Diabetic nephropathy is the leading cause of end-stage renal failure in developed countries. Furthermore, diabetic nephropathy is related to the risk of cardiovascular diseases and an increase in mortality of diabetic patients. Several factors are involved in the development of nephropathy, including glomerular hyperfiltration, oxidative stress, accumulation of advanced glycation end-products, activation of protein kinase C, acceleration of the polyol pathway and over-expression of transforming growth factor-β. Recently, accumulated data have emphasized the critical roles of chronic low-grade inflammation, 'microinflammation', in the pathogenesis of diabetic nephropathy, suggesting that microinflammation is a common mechanism in the development of diabetic vascular complications. Expression of cell adhesion molecules, chemokines and pro-inflammatory cytokines are increased in the renal tissues of diabetic patients and animals. Deficiency of pro-inflammatory molecules results in amelioration of renal injuries after induction of diabetes in mice. Plasma and urinary levels of cytokines, chemokines and cell adhesion molecules, are elevated and correlated with albuminuria. Several kinds of drugs that have anti-inflammatory actions as their pleiotropic effects showed renoprotective effects on diabetic animals. Modulation of the inflammatory process prevents renal insufficiency in diabetic animal models, suggesting that microinflammation is one of the promising therapeutic targets for diabetic nephropathy, as well as for cardiovascular diseases.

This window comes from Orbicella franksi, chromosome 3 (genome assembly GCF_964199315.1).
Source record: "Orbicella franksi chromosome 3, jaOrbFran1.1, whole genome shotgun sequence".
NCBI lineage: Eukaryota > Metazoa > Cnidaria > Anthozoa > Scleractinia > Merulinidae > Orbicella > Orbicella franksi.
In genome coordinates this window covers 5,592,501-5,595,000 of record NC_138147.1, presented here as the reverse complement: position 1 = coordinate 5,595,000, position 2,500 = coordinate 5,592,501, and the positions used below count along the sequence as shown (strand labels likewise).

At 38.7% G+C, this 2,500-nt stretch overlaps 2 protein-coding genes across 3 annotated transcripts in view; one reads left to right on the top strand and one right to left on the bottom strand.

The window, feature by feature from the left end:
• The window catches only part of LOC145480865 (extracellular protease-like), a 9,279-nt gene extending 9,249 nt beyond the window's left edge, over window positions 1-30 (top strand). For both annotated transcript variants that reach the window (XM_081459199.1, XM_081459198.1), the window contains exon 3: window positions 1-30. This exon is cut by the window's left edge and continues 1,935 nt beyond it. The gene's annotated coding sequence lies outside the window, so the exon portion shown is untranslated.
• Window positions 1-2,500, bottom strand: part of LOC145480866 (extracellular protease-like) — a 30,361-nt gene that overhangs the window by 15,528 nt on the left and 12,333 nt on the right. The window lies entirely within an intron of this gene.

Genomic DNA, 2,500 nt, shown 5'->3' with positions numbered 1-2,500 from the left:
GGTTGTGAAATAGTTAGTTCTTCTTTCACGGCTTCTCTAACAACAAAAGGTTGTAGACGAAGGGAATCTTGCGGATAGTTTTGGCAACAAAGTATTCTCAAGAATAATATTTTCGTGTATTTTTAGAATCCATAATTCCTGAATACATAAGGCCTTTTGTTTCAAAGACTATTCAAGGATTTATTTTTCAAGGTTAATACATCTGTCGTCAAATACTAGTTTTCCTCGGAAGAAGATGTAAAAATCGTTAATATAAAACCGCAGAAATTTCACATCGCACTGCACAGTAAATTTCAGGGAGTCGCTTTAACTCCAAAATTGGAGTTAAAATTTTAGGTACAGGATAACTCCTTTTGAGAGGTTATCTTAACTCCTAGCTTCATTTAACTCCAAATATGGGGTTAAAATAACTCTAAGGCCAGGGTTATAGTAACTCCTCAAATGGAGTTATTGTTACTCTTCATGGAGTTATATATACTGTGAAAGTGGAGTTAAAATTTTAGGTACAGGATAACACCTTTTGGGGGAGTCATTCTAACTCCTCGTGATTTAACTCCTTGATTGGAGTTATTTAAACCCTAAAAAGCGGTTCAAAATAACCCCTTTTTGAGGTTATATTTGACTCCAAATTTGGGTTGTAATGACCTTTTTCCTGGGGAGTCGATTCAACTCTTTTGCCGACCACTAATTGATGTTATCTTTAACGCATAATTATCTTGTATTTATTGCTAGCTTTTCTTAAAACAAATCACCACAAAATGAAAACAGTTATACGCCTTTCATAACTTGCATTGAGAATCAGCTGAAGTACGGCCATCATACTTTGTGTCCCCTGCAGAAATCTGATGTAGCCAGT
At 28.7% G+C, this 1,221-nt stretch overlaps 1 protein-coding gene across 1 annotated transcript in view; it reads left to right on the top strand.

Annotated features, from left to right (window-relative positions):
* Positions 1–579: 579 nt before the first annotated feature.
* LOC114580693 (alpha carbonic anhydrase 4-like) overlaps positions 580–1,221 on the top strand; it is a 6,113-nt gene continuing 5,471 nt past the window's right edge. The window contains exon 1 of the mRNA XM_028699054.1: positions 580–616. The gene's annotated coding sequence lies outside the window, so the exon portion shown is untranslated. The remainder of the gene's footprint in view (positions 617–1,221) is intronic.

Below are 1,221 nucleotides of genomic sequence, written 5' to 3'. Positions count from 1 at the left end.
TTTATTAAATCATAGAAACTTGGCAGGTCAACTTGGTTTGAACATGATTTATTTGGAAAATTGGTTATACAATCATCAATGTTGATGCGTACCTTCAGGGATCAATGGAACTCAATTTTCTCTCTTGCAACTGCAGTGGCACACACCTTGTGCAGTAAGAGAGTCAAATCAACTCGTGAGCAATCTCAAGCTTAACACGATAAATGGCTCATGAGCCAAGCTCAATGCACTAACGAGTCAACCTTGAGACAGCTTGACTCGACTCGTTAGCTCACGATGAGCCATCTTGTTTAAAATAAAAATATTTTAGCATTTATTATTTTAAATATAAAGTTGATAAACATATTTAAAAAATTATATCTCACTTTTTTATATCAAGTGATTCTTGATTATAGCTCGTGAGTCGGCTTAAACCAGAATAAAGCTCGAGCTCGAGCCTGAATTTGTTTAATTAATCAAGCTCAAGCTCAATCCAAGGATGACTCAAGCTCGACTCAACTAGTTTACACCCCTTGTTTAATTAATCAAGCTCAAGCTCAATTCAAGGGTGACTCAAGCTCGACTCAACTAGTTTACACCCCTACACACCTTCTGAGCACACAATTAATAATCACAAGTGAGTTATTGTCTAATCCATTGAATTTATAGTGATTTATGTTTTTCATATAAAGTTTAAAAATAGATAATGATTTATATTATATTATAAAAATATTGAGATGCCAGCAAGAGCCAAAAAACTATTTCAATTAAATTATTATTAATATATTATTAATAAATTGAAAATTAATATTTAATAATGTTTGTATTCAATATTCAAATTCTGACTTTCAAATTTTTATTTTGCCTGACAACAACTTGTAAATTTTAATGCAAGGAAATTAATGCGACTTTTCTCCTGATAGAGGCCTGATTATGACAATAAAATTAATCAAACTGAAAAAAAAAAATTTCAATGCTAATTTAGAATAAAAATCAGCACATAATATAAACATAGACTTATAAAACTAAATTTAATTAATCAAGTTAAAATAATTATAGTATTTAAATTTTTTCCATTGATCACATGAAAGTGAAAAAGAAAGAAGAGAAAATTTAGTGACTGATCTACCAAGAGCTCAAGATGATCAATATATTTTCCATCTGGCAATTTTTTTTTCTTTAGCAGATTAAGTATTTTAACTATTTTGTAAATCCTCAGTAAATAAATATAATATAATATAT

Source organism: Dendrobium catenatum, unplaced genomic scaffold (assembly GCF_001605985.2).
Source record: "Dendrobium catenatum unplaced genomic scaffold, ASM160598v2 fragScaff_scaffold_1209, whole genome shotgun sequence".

- Diabetic nephropathy
ASJC Scopus subject areas
- Internal Medicine
- Endocrinology, Diabetes and Metabolism